One last chance for a trophy ride
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DESPITE MORE SUCCESS, BEN TOWNLEY IS STILL RETIRED
At 30 he’s an old man in motocross terms. But Ben Townley has shown that, even two years after retiring from fulltime racing, he still has what it takes at the ultimate level.
Townley enjoyed a long and glittering career, winning national titles at home and overseas, as well as the MX2 (250cc) world championship in 2004.
But New Zealand race fans will have been pleased that when Townley retired from the sport, then aged 28, it really wasn’t the last they’d be seeing of him on a racetrack.
When the opportunity arose for him to represent his country for one last time at the annual Motocross of Nations (MXoN) at Ernee in northwestern France, he tackled the task with his usual vigour and professionalism.
Townley’s contribution — finishing sixth and eighth in his two MXGP class races — was the prime reason Team NZ earned a world ranking of No.8.
Townley was by far the best performer in the Kiwi trio. He was also third best individual in his class, edging out such notables as France’s MXGP world No.2 Gautier Paulin.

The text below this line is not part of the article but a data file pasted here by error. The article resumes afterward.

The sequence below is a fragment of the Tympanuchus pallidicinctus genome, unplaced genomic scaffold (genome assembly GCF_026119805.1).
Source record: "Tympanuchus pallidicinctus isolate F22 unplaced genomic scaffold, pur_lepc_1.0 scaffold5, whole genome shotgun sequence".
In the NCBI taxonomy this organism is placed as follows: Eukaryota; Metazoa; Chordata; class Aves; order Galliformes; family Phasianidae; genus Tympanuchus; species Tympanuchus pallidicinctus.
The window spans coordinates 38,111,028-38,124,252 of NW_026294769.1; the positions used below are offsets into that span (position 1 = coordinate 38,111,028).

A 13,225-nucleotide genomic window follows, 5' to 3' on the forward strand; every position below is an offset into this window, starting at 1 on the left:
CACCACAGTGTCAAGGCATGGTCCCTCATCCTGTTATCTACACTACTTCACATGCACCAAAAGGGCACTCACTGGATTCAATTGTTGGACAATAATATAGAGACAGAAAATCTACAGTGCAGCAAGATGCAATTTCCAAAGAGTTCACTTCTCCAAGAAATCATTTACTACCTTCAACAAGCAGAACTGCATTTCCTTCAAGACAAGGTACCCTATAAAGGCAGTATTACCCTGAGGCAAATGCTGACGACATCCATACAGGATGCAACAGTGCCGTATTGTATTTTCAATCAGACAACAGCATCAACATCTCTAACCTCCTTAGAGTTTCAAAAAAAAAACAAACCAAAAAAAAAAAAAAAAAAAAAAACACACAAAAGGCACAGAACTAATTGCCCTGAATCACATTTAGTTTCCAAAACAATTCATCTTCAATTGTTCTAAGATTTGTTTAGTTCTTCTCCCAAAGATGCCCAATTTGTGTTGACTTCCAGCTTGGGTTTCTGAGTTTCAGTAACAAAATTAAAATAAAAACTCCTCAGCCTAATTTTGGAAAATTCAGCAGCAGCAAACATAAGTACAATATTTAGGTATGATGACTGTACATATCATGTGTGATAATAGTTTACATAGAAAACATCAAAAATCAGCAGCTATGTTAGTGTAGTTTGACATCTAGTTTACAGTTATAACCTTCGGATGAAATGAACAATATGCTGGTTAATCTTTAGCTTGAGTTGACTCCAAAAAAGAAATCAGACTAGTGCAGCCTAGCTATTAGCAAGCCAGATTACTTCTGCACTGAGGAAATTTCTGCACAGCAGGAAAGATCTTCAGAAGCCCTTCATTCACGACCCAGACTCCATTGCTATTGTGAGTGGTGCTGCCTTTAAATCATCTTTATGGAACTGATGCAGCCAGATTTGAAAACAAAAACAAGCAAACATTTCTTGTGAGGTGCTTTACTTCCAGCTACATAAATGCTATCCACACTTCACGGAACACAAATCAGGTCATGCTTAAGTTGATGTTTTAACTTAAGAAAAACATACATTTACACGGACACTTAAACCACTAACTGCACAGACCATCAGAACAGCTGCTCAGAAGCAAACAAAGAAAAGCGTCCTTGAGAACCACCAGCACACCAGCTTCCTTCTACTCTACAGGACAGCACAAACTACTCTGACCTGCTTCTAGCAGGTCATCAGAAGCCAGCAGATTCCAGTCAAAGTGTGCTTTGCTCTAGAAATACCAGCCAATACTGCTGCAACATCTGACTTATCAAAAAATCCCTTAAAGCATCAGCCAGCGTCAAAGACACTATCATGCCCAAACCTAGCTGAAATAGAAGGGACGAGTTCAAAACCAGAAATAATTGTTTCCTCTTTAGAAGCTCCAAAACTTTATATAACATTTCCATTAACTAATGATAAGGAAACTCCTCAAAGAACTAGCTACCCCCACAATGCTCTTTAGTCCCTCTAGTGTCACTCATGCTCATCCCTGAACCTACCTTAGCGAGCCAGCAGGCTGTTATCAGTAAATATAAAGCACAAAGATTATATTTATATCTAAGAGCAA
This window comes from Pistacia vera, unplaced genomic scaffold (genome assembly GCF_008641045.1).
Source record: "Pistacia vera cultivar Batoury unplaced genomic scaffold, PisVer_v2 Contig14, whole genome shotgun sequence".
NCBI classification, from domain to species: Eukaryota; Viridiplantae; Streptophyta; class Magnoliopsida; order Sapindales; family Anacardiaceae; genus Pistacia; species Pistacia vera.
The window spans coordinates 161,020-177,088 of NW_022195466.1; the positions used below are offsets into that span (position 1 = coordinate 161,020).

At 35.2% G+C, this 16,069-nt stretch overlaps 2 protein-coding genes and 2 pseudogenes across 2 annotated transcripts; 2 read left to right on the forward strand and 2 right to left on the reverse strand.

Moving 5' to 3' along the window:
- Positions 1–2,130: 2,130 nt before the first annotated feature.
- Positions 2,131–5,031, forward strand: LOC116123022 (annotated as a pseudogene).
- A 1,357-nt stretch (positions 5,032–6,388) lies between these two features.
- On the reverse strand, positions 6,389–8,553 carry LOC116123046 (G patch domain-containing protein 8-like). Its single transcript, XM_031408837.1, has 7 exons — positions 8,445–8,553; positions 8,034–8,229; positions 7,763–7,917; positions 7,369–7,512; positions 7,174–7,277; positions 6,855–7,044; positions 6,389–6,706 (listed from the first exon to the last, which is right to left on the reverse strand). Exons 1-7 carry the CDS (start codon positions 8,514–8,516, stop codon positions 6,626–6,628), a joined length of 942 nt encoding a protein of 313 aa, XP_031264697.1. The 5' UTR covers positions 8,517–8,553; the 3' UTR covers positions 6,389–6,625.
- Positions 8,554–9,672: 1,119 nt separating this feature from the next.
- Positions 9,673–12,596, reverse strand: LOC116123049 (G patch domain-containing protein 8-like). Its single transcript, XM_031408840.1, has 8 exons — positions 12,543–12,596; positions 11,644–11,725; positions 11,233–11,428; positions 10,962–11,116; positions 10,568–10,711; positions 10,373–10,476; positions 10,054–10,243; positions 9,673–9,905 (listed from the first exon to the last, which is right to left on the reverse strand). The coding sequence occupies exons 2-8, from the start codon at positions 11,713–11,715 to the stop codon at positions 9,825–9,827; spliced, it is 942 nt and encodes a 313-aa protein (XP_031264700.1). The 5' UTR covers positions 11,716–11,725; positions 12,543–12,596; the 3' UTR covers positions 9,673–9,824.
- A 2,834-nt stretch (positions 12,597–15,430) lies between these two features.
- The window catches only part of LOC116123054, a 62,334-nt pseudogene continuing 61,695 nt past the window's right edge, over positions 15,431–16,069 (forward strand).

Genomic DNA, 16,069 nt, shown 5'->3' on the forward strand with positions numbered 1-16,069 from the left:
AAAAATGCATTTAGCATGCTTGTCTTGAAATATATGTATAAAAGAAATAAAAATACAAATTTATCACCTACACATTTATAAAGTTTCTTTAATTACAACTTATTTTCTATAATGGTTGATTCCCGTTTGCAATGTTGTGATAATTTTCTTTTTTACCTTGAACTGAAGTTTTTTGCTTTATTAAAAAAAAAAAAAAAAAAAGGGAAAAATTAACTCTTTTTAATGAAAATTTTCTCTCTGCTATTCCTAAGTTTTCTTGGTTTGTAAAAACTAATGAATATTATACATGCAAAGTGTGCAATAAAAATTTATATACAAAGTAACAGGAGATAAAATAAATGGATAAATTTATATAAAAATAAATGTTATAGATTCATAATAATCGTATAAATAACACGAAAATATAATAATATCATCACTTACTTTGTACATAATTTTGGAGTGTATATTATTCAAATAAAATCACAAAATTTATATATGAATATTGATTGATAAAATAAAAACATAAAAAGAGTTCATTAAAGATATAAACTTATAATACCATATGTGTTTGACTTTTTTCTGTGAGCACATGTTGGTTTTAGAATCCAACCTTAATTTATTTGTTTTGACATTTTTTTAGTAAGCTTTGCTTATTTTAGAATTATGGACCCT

So, is a comeback on the cards for Townley? “No, I’m still retired,” he said emphatically.
“I’ve been out of racing for two years after deciding to stop riding professionally. For a year, I just needed to get away from it; I just wasn’t interested in racing full stop. I was really bummed from all the injuries I sustained and needed to step away from it.
“With all the turmoil from the injuries I just wasn’t enjoying being a top professional rider. When you’re at that level you are expected to perform and the pressure on you to get those results is tough. I found myself injured more than I was racing.
“I did stop racing and riding for a year, but in the past year I have done a couple of races — one in New Zealand and two in Australia.
“I can enjoy the success and when you get those results and ride like that it’s better than any drug. It’s an unreal feeling. But the reality of it is that tomorrow I’m going to be sore. I injured my hip a few years ago and tomorrow I’ll hardly be able to move.
“On top of that I’ve got three kids who will be jumping all over me when I get home. I’m not going to lie that what happened [at the MXoN] was great, but racing fulltime once more is not going to happen.
“We didn’t really have any team targets at the MXoN. Cody Cooper rides awesome in New Zealand, but he seems to struggle internationally.
“I didn’t expect him to do as well as he did [the Mt Maunganui man finished 20th and 30th in his two open class races].
“But I pretty much achieved everything I wanted to achieve.”
“I had put in a solid three or four months of work leading up to the MXoN, right from the moment Motorcycling NZ told me I’d been selected for the squad and I dropped a lot of weight,” said Townley.
The third member of the squad, Kayne Lamont (Mangakino), was blighted by mechanical woes and was credited with 34th and 35th placings in his two MX2 (250cc) races.
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